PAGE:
Elections, Lebanon

After the Elections

jumblatt-aka-dr-evilI was putting the finishing touches on a piece about the post-election situation when good old Walid “Weather Vane” Jumblatt gave me a nice quote to lead with. On Easter Sunday’s “Beirut-Shweifat-Dahiyeh-Mountains reconciliation” (where old alliances, like Christ, rose up after being left for dead), Jumblatt declared:  “Elections are an important phase, but more important is the post-election phase.” The Weather Vane is right, as usual. Let’s read the tea leaves…

1) If March 14 wins and does not grant the opposition a blocking veto in the cabinet, we may be in for a replay of November 2006 – May 2008. A well-connected journalist in Beirut recently told me: “If March 14th wins and they don’t give Hizbullah a veto in the cabinet, there’s going to be trouble. I know this from talking to Hizbullah’s rank and file, on the streets. There’s just no way that they are going to accept having no veto. And March 14th knows that, so I think it’s a bit pointless of them to claim that they’re not going to give it to them, because who are they kidding? Hizbullah can take over the entire country and Hariri knows it.”

2) On the other hand, if M14 does give the opposition a blocking veto, one would assume a return to the jittery status quo, whereby big-ticket issues like Hizbullah’s weapons are off the table in exchange for record tourist seasons.

3) Similarly, this is probably what could be expected in the case of a March 8th majority with Hariri joining the cabinet, possibly even as Prime Minister (if we are to believe ex-Hizbullah MPs). This would be the clearest signal, to my mind, that the Saudis and Syrians have reestablished a condominium in Lebanon and have decided to play nice for Obama.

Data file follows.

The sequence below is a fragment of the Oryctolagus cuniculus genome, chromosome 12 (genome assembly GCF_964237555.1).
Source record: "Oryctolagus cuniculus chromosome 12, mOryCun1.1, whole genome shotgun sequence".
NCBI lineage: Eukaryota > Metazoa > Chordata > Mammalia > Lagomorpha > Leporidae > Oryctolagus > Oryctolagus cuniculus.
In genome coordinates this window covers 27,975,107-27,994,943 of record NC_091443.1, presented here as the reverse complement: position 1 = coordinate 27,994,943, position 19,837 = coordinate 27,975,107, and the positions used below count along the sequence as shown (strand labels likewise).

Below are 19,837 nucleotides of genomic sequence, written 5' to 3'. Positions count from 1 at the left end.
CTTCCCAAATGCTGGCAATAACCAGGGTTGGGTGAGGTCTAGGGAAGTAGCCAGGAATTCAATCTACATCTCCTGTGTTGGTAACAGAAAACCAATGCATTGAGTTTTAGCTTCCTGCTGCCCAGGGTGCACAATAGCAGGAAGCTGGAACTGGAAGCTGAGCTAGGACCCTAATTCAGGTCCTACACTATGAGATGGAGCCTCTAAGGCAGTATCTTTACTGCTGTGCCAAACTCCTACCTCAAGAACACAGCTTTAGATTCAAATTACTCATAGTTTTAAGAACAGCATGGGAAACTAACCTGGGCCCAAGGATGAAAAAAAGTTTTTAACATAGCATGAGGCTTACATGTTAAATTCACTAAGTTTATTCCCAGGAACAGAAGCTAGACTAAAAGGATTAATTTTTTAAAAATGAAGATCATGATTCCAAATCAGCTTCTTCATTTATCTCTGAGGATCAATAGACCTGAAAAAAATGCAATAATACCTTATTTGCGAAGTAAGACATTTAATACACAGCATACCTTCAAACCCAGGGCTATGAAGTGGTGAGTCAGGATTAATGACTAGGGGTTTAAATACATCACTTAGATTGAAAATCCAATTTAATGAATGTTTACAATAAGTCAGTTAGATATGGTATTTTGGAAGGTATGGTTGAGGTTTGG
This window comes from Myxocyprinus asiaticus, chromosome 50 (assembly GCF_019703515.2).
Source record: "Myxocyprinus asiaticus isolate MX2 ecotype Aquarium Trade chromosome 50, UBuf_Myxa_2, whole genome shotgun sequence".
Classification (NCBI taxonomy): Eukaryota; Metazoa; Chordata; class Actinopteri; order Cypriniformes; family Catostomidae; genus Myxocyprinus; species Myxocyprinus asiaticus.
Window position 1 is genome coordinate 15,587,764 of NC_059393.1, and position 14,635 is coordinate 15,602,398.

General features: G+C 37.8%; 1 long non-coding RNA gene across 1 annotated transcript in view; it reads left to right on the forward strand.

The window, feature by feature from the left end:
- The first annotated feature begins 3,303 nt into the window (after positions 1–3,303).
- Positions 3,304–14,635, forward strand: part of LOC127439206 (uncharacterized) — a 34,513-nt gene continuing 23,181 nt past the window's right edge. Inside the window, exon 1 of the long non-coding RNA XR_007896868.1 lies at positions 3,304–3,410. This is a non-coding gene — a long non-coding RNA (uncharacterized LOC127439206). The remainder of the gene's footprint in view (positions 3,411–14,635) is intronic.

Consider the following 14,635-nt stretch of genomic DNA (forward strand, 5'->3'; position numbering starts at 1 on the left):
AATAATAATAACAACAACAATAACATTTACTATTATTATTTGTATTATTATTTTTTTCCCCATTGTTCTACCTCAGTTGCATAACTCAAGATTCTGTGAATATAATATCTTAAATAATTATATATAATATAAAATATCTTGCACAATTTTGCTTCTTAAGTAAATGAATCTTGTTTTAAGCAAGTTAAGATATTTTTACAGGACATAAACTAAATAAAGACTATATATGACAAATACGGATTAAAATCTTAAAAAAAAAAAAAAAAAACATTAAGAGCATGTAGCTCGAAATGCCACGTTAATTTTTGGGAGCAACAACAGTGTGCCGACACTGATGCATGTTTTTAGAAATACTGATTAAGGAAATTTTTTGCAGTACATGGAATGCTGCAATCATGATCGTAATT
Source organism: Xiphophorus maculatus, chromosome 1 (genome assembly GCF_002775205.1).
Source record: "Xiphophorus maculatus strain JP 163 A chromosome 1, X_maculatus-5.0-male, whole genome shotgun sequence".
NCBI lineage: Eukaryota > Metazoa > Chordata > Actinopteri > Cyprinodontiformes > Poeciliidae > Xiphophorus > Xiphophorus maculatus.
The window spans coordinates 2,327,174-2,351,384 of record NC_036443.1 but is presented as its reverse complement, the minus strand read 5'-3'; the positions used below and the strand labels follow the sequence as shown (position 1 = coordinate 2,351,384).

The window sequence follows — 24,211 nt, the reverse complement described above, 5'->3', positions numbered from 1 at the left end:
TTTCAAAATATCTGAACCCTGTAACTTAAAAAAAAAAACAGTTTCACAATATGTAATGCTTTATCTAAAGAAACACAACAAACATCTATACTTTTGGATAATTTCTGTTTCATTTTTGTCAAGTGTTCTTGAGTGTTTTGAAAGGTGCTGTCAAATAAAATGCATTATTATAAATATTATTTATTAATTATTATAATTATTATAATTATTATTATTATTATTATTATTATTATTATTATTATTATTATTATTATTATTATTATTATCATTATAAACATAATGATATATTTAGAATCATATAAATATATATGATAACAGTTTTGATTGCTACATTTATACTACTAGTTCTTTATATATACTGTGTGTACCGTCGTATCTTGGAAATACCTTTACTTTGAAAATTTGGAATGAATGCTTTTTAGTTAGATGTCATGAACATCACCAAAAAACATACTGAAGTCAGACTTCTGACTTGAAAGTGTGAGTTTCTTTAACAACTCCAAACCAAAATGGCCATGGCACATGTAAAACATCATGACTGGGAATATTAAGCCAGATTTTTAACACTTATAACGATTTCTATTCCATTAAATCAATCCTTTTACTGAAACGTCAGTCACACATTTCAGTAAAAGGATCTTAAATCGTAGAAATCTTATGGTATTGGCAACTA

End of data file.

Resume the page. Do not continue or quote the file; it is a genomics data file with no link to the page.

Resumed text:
4) If M8 wins and Hariri boycotts the cabinet, this could only mean that the Saudi-Syrian reconciliation is not all that it’s been touted up to be, and that Lebanon is headed for instability, once again.

5) The final eventuality to consider is that neither side wins 65 seats, and that the various “independents” running on the lists of different coalitions would settle the question of who becomes Prime Minister.

So much for reading the dregs. Jumblatt probably had more on his mind than the question of veto politics when he hinted at the importance of the post-election phase. There has been a lot of talk about the possibility that the Druze chieftain (I love calling him that) would pull out of March 14th after the elections. Indeed, one wonders how soon the centripetal forces within both coalitions will begin showing signs of weakness. More on this, soon enough.
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3 thoughts on “After the Elections

  1. In the first scenario, the interesting question is this:

    Can Hezbollah justify its right to a blocking third if their Christian ally (Aoun) had a very weak showing?

    Posted by Mustapha | April 20, 2009, 1:25 pm
  2. Mustapha,

    Aoun would have to do very poorly indeed, to the point where M14 wins a super-majority (86 seats), and I don’t see that happening at all, do you?

    At the risk of being crass, however, I don’t think Hizbullah really needs to justify its right to a veto in any way other than it has in the past, i.e. in the name of consensus and national unity, etc. They will ask nicely, but if M14 doesn’t give it up, both AMAL and Hizbullah will boycott the cabinet, and the new PM will be in the same situation as Saniora was…

    Posted by Qifa Nabki | April 20, 2009, 1:35 pm
  3. Anyway we look at it, the rule of the jungle still applies in Lebanon…Jumbo’s recent reshuffling of strategies reveals a Machivellian “survival at all costs”. ….which roughly translates to: If you cant beat them, join them.

    Posted by Maverick | April 20, 2009, 9:21 pm

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